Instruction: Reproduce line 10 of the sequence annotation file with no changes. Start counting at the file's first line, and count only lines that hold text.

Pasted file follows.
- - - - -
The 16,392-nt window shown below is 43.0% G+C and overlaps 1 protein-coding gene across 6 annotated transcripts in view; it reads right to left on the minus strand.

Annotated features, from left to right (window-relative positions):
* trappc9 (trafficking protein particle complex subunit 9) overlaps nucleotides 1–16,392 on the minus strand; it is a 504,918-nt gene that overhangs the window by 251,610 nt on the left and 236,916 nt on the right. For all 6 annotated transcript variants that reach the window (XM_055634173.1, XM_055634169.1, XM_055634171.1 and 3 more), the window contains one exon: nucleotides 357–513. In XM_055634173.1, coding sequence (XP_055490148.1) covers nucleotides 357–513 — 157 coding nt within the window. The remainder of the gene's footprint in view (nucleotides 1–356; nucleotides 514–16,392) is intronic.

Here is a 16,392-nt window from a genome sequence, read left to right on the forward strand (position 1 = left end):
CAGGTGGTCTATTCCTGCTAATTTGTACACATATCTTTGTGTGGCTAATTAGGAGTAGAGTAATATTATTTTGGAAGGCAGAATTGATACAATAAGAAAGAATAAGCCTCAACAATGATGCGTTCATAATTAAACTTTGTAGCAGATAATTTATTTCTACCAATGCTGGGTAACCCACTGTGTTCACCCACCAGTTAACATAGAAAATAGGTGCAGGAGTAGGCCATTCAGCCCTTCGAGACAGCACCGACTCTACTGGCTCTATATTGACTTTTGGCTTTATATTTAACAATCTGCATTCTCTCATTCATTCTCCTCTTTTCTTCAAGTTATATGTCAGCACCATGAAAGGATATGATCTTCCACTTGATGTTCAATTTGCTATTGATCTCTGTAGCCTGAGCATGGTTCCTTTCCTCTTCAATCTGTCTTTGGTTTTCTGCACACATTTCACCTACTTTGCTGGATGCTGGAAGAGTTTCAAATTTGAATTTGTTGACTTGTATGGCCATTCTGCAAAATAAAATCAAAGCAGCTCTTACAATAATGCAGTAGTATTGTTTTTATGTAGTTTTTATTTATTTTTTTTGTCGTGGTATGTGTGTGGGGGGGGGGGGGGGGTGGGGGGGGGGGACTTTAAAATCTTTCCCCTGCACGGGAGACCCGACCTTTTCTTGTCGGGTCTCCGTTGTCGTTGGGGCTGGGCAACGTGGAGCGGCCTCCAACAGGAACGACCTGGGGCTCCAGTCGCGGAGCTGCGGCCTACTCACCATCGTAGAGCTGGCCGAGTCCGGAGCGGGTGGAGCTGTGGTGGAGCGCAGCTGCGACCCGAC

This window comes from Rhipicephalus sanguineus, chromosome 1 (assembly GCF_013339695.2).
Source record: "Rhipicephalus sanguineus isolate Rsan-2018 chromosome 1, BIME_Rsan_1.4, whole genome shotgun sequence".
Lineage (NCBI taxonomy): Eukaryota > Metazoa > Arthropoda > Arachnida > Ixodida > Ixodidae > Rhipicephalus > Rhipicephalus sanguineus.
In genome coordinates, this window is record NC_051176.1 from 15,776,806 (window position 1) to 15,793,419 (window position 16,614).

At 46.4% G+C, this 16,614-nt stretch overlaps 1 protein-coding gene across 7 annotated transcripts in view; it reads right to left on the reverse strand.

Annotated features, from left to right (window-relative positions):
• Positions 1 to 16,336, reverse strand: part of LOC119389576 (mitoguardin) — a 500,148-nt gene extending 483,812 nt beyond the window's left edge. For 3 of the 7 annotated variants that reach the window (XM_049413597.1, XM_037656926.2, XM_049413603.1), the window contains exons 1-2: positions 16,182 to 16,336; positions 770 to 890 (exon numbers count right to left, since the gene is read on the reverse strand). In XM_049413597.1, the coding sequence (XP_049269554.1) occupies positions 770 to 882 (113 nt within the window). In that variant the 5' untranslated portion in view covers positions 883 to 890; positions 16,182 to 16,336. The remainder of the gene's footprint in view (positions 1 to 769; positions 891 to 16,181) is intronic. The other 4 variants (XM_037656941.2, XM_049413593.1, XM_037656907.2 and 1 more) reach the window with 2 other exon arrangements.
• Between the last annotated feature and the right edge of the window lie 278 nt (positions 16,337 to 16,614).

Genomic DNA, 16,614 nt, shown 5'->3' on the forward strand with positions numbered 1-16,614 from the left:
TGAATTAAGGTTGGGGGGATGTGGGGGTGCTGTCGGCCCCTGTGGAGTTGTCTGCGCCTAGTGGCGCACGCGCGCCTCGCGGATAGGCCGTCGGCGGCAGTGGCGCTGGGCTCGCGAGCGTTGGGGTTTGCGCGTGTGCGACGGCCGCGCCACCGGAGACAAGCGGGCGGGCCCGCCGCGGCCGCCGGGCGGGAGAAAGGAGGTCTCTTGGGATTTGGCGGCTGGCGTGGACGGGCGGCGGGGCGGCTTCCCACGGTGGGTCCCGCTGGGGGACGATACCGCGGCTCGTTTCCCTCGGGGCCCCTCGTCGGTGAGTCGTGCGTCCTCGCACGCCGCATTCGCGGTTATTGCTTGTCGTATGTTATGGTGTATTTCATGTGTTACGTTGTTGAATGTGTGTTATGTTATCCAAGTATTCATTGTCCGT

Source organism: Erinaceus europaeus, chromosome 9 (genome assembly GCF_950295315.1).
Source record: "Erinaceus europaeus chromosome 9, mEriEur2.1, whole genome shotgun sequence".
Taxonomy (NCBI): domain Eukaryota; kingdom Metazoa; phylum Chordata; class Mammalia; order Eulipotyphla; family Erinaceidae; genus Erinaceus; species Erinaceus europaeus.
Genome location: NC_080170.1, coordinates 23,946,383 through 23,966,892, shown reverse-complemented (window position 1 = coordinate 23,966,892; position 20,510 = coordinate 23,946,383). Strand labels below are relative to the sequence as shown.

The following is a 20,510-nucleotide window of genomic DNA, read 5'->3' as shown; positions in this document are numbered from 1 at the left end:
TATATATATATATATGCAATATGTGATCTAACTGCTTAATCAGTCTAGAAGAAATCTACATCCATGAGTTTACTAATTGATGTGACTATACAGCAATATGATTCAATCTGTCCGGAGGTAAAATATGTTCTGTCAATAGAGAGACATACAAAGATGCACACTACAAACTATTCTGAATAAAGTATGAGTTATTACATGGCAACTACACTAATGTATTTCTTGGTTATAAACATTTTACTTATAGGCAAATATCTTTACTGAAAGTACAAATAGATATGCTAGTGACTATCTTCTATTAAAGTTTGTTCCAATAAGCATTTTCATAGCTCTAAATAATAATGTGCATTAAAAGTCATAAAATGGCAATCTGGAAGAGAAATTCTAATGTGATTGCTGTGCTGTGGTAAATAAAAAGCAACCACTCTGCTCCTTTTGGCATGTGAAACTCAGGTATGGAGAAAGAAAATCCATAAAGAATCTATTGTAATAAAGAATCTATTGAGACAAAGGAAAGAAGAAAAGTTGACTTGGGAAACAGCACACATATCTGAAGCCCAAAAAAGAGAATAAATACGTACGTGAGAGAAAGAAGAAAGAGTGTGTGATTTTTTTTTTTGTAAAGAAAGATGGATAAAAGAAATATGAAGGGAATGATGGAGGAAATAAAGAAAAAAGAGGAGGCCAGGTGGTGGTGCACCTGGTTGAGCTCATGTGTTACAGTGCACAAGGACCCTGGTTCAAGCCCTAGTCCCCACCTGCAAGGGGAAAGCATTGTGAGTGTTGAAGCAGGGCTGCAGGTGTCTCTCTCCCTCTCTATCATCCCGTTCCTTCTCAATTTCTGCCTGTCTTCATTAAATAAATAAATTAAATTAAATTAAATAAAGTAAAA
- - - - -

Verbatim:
At 46.4% G+C, this 16,614-nt stretch overlaps 1 protein-coding gene across 7 annotated transcripts in view; it reads right to left on the reverse strand.